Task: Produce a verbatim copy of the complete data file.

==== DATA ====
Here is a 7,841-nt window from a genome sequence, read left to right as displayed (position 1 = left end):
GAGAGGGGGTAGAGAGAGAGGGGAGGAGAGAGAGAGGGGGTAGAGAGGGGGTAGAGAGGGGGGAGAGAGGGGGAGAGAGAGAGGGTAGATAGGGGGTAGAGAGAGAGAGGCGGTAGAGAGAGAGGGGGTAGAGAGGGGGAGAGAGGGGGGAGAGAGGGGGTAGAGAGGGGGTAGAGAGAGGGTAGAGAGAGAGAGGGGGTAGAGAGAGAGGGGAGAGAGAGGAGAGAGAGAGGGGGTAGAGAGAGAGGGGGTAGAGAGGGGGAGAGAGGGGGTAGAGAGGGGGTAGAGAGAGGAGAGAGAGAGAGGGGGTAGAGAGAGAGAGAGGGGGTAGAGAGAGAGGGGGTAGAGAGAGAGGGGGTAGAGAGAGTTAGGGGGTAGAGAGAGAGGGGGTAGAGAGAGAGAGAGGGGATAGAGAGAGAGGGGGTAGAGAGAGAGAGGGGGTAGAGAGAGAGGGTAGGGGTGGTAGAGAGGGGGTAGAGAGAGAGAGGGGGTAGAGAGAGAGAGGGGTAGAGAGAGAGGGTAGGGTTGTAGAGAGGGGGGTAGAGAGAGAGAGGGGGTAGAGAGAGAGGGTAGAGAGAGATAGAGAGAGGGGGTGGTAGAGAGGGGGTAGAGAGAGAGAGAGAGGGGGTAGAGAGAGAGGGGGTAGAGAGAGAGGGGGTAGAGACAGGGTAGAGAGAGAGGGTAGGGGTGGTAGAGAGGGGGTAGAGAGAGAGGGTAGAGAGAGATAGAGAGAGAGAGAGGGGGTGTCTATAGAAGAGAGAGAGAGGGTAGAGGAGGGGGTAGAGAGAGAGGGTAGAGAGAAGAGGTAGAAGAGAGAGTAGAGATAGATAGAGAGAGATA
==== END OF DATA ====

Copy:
Here is a 7,841-nt window from a genome sequence, read left to right as displayed (position 1 = left end):
GAGAGGGGGTAGAGAGAGAGGGGAGGAGAGAGAGAGGGGGTAGAGAGGGGGTAGAGAGGGGGGAGAGAGGGGGAGAGAGAGAGGGTAGATAGGGGGTAGAGAGAGAGAGGCGGTAGAGAGAGAGGGGGTAGAGAGGGGGAGAGAGGGGGGAGAGAGGGGGTAGAGAGGGGGTAGAGAGAGGGTAGAGAGAGAGAGGGGGTAGAGAGAGAGGGGAGAGAGAGGAGAGAGAGAGGGGGTAGAGAGAGAGGGGGTAGAGAGGGGGAGAGAGGGGGTAGAGAGGGGGTAGAGAGAGGAGAGAGAGAGAGGGGGTAGAGAGAGAGAGAGGGGGTAGAGAGAGAGGGGGTAGAGAGAGAGGGGGTAGAGAGAGTTAGGGGGTAGAGAGAGAGGGGGTAGAGAGAGAGAGAGGGGATAGAGAGAGAGGGGGTAGAGAGAGAGAGGGGGTAGAGAGAGAGGGTAGGGGTGGTAGAGAGGGGGTAGAGAGAGAGAGGGGGTAGAGAGAGAGAGGGGTAGAGAGAGAGGGTAGGGTTGTAGAGAGGGGGGTAGAGAGAGAGAGGGGGTAGAGAGAGAGGGTAGAGAGAGATAGAGAGAGGGGGTGGTAGAGAGGGGGTAGAGAGAGAGAGAGAGGGGGTAGAGAGAGAGGGGGTAGAGAGAGAGGGGGTAGAGACAGGGTAGAGAGAGAGGGTAGGGGTGGTAGAGAGGGGGTAGAGAGAGAGGGTAGAGAGAGATAGAGAGAGAGAGAGGGGGTGTCTATAGAAGAGAGAGAGAGGGTAGAGGAGGGGGTAGAGAGAGAGGGTAGAGAGAAGAGGTAGAAGAGAGAGTAGAGATAGATAGAGAGAGATA